Earlier this year I stepped into a taxi in Brooklyn, and immediately noticed the absence of music. So I asked the driver why the radio was off. He told me that music drove him crazy. Not just the pop on the radio—ALL music.
Intrigued by this exception to our nearly-universal musicophilia, I asked him what about music was so off-putting. The repetition, he said. I’ve heard it once; why would I want to hear it again and again? Good question, I thought.
So this week, let’s get a little deeper into our mysterious love affair with repetition. In particular, let’s try to find a middle ground between music that is nothing but numbing repetition, and music that wanders and evolves without repeating at all.
This week, let’s make music that has a nice long loop length, one which might catch the ear of that music-resistant Brooklyn cabbie.
It’s good to have options. Here we offer ways that you can meet this prompt right where you are; or, alternatively, ways you can challenge yourself more deeply with it.
Option A: Use a looper. Firstly, get thee to a loopstation! Or to thy mobile device, which might have Loopy or something similar installed. If you have looped before, you probably know your habitual loop length. Triple that length (or, for a deeper stretch, 10x it!), and try to come up with longer loops that feel musical. Layer more on top of them. See how your sense of rhythm, harmony, melody adapt to this new expansive time frame.
Option B: Use your memory. Who needs machines? All you need is a microphone. Begin by singing freely for about 30 seconds (or however long you’d like). Make sure to listen to yourself. Once that first chunk is sung, try to recall it with your voice, and sing it again as faithfully as possible. Don’t worry if it doesn’t come out perfect; the point is just to try. Then continue, striving to sing that 30-second chunk a third time, and a fourth, and on until you reach a natural end. You may be surprised at how accurate your recall is! Or the exercise may turn into a game of sonic telephone that ends in a very different place than it began. No matter. The point is just to flex your musical memory, to expand your capacity for holding and singing longer chunks of music, and to feel a long loop from the inside out.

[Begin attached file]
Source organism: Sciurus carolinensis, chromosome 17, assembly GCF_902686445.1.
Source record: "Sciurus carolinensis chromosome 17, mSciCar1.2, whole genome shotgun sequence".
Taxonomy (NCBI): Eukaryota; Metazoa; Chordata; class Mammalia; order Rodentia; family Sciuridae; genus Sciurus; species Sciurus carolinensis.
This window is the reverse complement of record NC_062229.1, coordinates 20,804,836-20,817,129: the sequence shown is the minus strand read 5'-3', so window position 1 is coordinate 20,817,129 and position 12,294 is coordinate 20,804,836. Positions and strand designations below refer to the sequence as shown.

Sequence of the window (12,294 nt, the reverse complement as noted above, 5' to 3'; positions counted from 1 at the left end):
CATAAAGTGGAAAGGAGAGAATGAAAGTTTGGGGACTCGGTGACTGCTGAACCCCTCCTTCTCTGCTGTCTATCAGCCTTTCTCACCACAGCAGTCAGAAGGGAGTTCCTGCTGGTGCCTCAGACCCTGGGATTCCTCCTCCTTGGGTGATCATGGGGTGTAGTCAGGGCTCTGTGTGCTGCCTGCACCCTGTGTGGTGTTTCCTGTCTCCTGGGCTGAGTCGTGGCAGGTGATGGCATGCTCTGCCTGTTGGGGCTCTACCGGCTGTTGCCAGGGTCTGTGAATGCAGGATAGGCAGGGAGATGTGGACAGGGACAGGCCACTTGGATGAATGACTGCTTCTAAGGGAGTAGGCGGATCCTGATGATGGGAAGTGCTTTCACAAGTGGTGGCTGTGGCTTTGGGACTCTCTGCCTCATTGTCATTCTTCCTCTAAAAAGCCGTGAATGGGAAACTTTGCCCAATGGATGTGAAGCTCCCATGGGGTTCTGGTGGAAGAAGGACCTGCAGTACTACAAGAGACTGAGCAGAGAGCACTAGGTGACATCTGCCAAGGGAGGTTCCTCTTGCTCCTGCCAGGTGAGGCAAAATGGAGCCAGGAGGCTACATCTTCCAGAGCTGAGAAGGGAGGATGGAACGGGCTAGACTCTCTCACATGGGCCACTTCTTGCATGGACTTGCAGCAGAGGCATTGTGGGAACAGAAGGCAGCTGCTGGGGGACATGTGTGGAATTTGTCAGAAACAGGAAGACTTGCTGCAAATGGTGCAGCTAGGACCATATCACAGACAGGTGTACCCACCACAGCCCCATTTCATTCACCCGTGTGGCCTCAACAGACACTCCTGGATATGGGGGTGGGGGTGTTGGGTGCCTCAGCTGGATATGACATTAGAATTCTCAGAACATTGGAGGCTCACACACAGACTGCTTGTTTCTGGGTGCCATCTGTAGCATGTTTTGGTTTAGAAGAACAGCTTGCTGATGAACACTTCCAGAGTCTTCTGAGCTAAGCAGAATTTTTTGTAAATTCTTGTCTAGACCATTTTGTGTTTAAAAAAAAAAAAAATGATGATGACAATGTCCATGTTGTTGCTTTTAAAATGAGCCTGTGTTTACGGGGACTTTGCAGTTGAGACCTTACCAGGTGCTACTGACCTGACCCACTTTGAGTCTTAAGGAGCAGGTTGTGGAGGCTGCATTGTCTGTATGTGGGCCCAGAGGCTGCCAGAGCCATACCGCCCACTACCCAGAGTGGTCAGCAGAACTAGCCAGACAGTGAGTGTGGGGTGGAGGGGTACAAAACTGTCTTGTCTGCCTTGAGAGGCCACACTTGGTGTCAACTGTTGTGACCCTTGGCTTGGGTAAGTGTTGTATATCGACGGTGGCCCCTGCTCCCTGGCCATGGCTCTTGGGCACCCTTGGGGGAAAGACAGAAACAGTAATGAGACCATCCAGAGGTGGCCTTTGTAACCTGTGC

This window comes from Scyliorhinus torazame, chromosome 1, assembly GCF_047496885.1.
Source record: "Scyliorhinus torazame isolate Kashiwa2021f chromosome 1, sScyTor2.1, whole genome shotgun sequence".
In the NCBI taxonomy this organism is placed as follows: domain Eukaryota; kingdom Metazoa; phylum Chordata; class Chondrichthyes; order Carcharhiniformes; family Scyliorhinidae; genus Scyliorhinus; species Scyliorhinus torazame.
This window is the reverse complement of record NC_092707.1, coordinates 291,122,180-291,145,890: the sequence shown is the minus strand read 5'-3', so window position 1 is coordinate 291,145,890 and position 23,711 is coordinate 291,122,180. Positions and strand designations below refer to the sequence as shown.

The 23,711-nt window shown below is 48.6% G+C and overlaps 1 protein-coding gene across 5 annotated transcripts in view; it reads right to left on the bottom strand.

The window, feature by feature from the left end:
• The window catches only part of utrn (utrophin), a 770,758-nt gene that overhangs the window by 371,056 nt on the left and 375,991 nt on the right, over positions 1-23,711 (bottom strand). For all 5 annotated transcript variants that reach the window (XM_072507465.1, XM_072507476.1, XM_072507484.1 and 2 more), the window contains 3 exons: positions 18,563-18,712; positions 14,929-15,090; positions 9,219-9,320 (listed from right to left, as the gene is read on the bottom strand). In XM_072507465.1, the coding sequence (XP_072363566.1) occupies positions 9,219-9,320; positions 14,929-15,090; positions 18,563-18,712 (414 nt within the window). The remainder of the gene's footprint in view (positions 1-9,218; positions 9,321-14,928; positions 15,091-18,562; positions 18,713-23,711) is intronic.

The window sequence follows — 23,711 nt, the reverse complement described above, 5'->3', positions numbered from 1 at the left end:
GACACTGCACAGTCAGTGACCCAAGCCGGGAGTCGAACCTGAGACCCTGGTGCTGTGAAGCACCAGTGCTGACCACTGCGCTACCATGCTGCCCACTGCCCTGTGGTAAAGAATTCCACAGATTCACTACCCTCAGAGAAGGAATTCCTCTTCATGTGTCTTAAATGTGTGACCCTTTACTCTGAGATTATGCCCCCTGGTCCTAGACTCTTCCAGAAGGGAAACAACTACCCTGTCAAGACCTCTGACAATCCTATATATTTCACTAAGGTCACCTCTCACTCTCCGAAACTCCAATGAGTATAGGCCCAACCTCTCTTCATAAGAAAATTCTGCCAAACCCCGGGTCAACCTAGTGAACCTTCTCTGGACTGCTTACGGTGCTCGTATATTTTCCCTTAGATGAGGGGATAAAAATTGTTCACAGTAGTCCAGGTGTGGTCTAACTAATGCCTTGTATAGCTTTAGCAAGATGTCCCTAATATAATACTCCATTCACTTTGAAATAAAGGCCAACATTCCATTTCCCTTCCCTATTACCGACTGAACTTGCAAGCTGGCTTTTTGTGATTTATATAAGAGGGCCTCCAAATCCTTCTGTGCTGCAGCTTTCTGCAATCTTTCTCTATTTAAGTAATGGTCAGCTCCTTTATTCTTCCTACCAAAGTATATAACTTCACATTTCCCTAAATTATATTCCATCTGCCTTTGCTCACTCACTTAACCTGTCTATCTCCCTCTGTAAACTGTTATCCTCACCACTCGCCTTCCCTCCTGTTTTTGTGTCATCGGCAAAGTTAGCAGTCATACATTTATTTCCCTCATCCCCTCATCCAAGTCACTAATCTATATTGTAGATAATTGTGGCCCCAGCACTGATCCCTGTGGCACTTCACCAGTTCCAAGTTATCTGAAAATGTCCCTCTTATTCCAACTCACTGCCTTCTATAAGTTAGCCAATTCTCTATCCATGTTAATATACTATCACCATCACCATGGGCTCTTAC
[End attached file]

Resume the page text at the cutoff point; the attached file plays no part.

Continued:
The steps are as follows:
- Step 0: Sign up for a free SoundCloud account here. Join the SSS group.
- Step 1: Record yourself singing for two minutes.
- Step 2: Upload to SoundCloud and post the track to the SSS group.
- Step 3: Listen to and comment on tracks uploaded by your fellow singers. (Play nice!)
Deadline: Your tracks should be uploaded by midnight wherever you are on Monday, MONTH DD, YYYY.
Length: The length of your finished work should be about the time it takes a Brooklyn to arrive when the dispatcher says “five minutes”.
Description: It would be awesome to include a short description of where and when you sang your piece.
Title/Tag: When uploading to SoundCloud, put “[sss-longloop]” in the title of your track. Also include the term “sss-longloop” as a tag. This will help us find it.
Group: Once the track is uploaded, click on the “Add to group” button below the waveform and make sure to select the Society for Spontaneous Singing group. (This option will only appear if you have already joined the group! So do that now.)
Linking: You are welcome to include this info in your description:
This track is a reply to “SSS Prompt 28: Sing a long loop.”More on the Society for Spontaneous Singing at http://singthis.org .
Multiple Responses: If you find that this Prompt inspires you to make multiple recordings, great! More music in the world is good, and people should hear what you have to sing. At the same time, we don’t want anybody to feel like somebody else is being over-represented in the group. Here’s how we thread this needle: make a Playlist of all the sounds you record, pick the response you like most, add this favorite to the Group, and include a link to the Playlist in the description of that favorite.
Thank you, sweet singers!